Most spelt flour is brown. You can also find white spelt flour. This will make a lighter loaf, like the difference between plain and wholewheat flour. Diane prefers the full spelt flour. She says it is lower in gluten than wheat flour and a bit more fragile – so don’t over knead!
Diane’s Challah with spelt flour, silan and cinnamon (vegan)
Makes 2 loaves
- 1 kilo spelt flour
- ½ litre / 2 cups warm water
- 1 ½ tablespoons dry yeast
- 1 ½ tbs fine ground sea salt,
- 100 ml / ½ cup olive oil
- 100 ml / ½ cup silan, Middle Eastern date syrup
- Extra silan and cinnamon for final steps
1. In a large mixing bowl, mix water and yeast - no need to add sugar or flour! Let it ferment for 1-5 minutes.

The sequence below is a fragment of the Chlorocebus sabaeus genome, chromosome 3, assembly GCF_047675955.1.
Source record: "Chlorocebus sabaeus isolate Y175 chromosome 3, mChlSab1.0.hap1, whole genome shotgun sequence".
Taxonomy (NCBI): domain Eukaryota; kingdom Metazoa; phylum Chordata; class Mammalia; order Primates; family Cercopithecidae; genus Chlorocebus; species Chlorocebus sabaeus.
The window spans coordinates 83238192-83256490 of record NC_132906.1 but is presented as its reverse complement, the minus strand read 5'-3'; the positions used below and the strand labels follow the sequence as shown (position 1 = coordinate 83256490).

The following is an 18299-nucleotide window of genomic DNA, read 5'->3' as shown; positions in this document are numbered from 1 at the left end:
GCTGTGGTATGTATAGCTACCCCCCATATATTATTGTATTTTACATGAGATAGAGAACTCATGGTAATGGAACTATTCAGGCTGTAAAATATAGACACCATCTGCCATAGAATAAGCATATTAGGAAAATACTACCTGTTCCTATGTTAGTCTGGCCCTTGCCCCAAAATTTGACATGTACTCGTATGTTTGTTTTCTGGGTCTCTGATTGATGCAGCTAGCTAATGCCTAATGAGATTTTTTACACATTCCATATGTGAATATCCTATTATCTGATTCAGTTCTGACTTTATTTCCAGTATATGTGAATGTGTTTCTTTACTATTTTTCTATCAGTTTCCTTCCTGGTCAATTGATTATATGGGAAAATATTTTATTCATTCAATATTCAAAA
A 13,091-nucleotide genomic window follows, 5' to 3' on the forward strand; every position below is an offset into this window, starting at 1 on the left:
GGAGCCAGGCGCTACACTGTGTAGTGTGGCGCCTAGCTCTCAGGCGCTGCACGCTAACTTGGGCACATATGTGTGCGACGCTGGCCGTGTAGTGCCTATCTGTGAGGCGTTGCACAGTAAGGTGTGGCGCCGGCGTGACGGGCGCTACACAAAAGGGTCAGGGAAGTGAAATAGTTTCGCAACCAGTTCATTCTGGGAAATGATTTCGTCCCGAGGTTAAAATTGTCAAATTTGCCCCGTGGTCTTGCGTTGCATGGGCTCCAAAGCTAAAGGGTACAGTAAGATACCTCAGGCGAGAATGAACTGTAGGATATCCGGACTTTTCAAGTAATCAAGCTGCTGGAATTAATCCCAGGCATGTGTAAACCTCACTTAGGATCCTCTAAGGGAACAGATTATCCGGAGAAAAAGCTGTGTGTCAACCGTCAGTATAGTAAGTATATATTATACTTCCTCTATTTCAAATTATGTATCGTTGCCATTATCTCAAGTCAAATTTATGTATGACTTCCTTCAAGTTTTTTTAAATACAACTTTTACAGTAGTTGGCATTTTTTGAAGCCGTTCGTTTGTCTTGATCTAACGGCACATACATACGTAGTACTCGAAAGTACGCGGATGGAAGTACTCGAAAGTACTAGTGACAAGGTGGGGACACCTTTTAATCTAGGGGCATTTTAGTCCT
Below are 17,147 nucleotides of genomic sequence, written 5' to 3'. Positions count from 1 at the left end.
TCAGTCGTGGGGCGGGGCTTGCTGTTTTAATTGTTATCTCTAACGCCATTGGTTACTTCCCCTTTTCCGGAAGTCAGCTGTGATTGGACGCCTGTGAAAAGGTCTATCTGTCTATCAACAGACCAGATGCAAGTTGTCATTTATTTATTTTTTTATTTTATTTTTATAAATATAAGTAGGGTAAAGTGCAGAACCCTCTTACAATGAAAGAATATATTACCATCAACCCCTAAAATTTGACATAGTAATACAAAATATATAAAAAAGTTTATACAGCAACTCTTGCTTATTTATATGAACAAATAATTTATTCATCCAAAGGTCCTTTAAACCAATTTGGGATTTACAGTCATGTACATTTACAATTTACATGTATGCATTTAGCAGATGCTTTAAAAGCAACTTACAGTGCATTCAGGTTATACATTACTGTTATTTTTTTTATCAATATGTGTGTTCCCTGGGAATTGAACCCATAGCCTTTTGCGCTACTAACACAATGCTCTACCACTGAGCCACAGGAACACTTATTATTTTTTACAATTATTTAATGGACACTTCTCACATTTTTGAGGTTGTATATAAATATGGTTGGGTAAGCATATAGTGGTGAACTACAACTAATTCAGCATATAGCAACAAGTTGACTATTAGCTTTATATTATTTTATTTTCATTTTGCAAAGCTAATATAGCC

2. Add salt, oil and date syrup, and swirl gently. Add spelt flour. Let sit for 5 minutes till the flour absorbs the moisture.
3. Mix with hands and knead till well mixed. Take out of bowl when it pretty much sticks together in one mass. Knead until it is malleable, but don't over do it. "Spelt is fragile,” says Diane.
4.. Return dough to bowl and cover with dish towel. Let sit for 2-4 hours. The dough should about double in size.
5. Pull off a bit and say the prayer for the separation of challah. Preheat oven to 180 degrees. Lightly grease baking pan.
6. Divide dough in to 2 pieces. Take the first piece and roll into a long rope which you flatten to be 2 cm wide. The dough is quite stiff, which makes Diane’s innovation easy to do: make a valley in the centre of the rope, using your fingertips. With a teaspoon, drip tiny amounts of silan into the valley, and sprinkle cinnamon along the silan. Don't get carried away - you are not making a desert, just a spicy loaf.